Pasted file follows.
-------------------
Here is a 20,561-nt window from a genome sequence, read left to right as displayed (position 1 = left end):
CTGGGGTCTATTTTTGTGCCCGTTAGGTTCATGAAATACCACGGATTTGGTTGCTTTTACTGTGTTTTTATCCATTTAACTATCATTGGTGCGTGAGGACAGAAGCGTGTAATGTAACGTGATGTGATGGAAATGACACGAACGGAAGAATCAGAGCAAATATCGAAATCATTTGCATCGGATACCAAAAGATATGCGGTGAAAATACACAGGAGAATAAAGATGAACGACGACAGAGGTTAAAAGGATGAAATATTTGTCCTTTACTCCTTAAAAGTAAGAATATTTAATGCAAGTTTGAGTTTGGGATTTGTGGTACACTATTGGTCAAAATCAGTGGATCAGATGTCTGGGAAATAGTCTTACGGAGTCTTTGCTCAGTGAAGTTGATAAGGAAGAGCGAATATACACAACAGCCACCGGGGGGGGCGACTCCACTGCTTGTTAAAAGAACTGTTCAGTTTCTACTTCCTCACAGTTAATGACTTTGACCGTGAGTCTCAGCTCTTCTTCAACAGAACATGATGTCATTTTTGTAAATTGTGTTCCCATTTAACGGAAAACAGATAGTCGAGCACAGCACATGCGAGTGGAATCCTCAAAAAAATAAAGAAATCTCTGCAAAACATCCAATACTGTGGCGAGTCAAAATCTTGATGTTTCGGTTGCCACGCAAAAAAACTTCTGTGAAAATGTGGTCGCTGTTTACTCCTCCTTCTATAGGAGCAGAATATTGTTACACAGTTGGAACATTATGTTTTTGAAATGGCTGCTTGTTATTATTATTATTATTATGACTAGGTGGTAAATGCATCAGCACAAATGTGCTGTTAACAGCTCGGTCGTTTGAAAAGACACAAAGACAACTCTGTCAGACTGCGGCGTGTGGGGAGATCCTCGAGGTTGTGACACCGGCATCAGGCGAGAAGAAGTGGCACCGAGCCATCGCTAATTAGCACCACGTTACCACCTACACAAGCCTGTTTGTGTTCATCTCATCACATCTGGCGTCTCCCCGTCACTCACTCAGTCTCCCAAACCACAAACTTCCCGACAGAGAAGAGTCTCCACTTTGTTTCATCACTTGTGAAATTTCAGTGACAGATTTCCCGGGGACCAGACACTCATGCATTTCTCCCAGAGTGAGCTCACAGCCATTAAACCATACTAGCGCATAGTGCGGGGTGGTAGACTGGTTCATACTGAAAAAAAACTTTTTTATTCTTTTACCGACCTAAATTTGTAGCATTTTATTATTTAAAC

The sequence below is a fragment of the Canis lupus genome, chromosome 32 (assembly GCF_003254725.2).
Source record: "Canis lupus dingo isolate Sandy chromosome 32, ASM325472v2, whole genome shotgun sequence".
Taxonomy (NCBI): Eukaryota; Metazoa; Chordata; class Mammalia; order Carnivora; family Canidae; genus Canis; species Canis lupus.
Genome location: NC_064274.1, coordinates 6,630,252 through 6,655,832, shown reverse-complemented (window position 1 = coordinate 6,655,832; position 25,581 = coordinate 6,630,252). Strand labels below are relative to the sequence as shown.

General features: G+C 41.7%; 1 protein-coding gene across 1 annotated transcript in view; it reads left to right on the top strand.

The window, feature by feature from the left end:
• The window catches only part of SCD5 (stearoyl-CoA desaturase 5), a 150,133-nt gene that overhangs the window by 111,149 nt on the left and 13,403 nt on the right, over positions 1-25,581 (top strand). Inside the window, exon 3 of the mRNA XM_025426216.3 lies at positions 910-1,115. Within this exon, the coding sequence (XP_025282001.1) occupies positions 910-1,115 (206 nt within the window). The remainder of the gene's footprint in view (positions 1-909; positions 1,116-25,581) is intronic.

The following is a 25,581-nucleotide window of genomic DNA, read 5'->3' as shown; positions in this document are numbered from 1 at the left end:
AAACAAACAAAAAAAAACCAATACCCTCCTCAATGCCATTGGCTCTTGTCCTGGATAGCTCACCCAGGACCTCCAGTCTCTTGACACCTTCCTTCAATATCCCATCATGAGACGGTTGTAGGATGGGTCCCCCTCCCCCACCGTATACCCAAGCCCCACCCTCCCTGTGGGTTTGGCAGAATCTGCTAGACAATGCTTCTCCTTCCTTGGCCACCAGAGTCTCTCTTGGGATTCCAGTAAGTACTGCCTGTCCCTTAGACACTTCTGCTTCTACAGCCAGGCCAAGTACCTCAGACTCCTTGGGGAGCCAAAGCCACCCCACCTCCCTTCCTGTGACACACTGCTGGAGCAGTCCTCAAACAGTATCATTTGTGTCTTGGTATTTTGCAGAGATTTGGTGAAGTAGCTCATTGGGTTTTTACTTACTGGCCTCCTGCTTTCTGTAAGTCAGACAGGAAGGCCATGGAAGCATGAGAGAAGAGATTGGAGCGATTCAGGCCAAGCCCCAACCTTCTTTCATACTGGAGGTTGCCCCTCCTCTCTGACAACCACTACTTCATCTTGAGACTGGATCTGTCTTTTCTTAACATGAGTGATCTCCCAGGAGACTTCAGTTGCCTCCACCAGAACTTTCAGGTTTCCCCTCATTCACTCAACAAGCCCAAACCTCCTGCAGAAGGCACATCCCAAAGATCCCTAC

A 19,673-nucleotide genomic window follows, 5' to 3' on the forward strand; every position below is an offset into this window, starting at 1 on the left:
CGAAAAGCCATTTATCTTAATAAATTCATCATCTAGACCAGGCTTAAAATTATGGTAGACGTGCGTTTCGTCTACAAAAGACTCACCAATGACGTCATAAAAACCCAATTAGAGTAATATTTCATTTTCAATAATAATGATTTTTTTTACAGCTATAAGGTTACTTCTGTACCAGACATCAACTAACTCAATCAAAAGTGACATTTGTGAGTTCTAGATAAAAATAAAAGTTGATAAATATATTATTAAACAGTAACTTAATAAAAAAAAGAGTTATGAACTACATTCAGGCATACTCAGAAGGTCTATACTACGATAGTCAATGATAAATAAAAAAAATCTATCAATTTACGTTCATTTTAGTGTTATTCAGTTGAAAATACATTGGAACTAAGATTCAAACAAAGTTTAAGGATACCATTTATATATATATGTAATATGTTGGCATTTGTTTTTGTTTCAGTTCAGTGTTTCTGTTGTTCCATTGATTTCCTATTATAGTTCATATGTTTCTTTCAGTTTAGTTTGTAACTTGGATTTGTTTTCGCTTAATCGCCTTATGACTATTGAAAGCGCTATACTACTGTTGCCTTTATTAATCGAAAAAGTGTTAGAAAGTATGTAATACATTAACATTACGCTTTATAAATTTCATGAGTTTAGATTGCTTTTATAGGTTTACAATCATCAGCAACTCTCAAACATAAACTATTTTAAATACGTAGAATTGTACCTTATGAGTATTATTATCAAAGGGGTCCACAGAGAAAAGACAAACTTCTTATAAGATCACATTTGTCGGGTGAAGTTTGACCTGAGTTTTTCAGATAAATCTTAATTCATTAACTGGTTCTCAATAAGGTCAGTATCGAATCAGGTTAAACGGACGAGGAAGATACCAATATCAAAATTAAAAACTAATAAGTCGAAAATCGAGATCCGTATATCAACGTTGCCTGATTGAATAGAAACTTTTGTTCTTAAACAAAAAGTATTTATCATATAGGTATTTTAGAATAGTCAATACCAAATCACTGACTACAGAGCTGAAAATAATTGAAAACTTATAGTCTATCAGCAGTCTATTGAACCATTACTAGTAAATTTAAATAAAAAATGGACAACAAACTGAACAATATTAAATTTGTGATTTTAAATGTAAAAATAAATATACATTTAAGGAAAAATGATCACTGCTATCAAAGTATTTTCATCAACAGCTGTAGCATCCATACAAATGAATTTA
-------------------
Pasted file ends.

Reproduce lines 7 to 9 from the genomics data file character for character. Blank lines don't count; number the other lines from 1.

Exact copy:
General features: G+C 41.7%; 1 protein-coding gene across 1 annotated transcript in view; it reads left to right on the top strand.

The window, feature by feature from the left end:
• The window catches only part of SCD5 (stearoyl-CoA desaturase 5), a 150,133-nt gene that overhangs the window by 111,149 nt on the left and 13,403 nt on the right, over positions 1-25,581 (top strand). Inside the window, exon 3 of the mRNA XM_025426216.3 lies at positions 910-1,115. Within this exon, the coding sequence (XP_025282001.1) occupies positions 910-1,115 (206 nt within the window). The remainder of the gene's footprint in view (positions 1-909; positions 1,116-25,581) is intronic.